So we’re finally, almost back from the IPO Drought in SaaS. The last SaaS leader to IPO was HashiCorp back in Dec 2021. After that, the public markets began a precipitous decline — leading to an almost 2-year pause in SaaS IPO.
But now we’re almost back. You may not have heard of Klaviyo until recently, if at all. But it’s the #1 break-out leader in the Shopify partner ecosystem, and the numbers are stunning:
- $650m+ in ARR
- Growing a stunning 56.5% at this scale (!!)
- 119% NRR from SMBs
- Profitable, and only burned $15m net to date
- 130,000 total customers
There’s not much to not love here! The only real risk is Klaviyo’s deep dependence on Shopify, which we’ll touch on below. But the metrics, especially for an SMB-focused SaaS business, are breathtaking.
At SaaStr we’ve been super fans for a long time and a little ways back we did an amazing interview with CEO Andrew Bialceki here:
Our 5 Interesting Learnings here:
#1. 130,000 Customers, So About $5,000 on Average A Year Per Customer.
This is pretty impressive from SMBs, but the key is that every small store, every small business does need to market and acquire customers. And to do that, they need to build a list, and do email and SMS campaigns. Klaviyo automates a ton of that from inside Shopify.
#2. 110%+ NRR for 3+ Years. Getting above 100% NRR from true SMBs is tough.
But Klaviyo has done it, with 110%+ NRR for years.
#3. $50k+ Customers Growing the Fastest, at 94% Year-over-Year
While Klaviyo’s core customer is still a small SMB, it’s gone upmarket like most of us, and with a sales-driven motion. $50k+ customers are growing almost 100% a year now. Still, it’s taken its time 🙂 It’s stayed primarily SMB well into $500m+ in ARR. Shopify itself has only relatively recently truly pushed into the enterprise.
#4. 14 Month CAC
CAC (Customer Acquisition Cost) is one of those metrics there are about 10,000 ways to calculate. Still, it’s helpful when a SaaS leader actually breaks theirs out, as most don’t. Klaviyo said theirs even at this scale is a relatively short 14 months.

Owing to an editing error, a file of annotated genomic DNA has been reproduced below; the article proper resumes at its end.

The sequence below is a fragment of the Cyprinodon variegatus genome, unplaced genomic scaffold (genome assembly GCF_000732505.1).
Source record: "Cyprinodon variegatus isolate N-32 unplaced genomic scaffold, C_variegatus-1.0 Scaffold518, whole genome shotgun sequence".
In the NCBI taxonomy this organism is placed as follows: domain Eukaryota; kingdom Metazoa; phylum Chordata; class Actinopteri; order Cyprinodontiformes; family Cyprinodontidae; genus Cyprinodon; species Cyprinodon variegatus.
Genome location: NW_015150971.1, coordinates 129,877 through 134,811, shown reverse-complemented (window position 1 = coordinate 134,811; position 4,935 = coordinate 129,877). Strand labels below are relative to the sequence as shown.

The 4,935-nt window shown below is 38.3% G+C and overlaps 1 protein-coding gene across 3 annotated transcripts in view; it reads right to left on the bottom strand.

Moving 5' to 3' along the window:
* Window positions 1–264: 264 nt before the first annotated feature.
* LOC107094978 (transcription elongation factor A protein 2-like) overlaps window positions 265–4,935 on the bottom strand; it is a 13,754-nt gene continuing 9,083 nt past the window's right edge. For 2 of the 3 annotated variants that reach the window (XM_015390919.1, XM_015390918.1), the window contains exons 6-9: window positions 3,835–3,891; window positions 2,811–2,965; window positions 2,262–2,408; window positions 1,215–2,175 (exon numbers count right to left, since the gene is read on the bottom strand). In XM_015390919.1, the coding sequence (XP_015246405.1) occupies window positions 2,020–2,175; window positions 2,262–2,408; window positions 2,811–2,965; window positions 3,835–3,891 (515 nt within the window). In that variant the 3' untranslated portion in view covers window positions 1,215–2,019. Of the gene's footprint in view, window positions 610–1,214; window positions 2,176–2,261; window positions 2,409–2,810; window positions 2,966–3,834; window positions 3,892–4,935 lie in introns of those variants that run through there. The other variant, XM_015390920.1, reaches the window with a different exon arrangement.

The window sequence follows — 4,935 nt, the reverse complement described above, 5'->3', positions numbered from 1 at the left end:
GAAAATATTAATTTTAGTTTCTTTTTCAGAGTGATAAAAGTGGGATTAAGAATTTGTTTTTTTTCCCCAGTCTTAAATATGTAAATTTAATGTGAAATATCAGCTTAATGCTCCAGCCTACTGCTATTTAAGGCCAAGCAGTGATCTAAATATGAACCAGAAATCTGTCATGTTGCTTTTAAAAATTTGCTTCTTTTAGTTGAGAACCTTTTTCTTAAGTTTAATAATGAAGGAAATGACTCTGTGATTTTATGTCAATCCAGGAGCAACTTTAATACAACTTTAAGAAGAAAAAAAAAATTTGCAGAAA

#5. Very Verticalized — 95% of Revenue in eCommerce and Retail
Kalviyo focused on ecommerce, ecommerce, ecommerce and it’s paid off. eCommerce alone will get them to $1B ARR. But they are beginning to diversify out of it now.
And a few other interesting learnings:
#6. 36% of Revenue Outside the U.S.
Not surprising– over 50% of HubSpot’s revenue is outside the U.S. But again a good reminder to go as global as you can.
#7. SMS is Growing Quickly, But The Vast Majority of Revenue is Around Email Marketing
SMS has taken off in marketing, and for Klaviyo, it’s grown from 8% of customers using SMS in 2021 to 15% today. But Klaviyo clearly isn’t SMS-first yet. In fact, they delivered a stunning 311 Billion emails over the last 12 months — and 2.8 Billion SMS messages.
#8. Very Efficient, But Did Get a Bit Leaner Recently to Do It
Klaviyo has always been efficient — but it got less efficient for the first time in 2021 (didn’t we all??), and saw its first real losses start accruing. They quickly got back to profitability, did an 8% layoff to get there faster, and then kept hiring lean to get back to sustained profitability for the past 6 months
#9. 70% of Revenue on the Shopify Platform
This is both the opportunity and the risk and the challenge. Shopify’s market share in eCommerce platforms has only grown over Klaviyo’s 13-year history, and today Shopify probably has about 70% or so market share in the eCommerce platform players. So it’s not surprising that 70% of Klaviyo’s revenue is also with Shopify customers. Shopify is also one of Klaviyo’s largest shareholders and has a deep revenue-sharing agreement, so the companies are closely linked. But diversifying off Shopify would be almost impossible for them — or most of the other leads in B2B e-commerce SaaS. Shopify’s the big whale, and also has the best integrations.
#10. Basically Zero Macro Impacts the Past Few Years
While eCommerce has had its own bumpy path since March 2020, it hasn’t impacted Klaviyo much. Not only is growth top, top tier — but it hasn’t really missed a beat over the past 2.5 years. The past quarter or two have seen some slowdown, but every there it’s fairly modest:
Wow. The first real SaaS IPO in 2 years will also be one of the best ones.
Note: tons of credit to Meritech’s analysis, where I borrowed several of their great charts!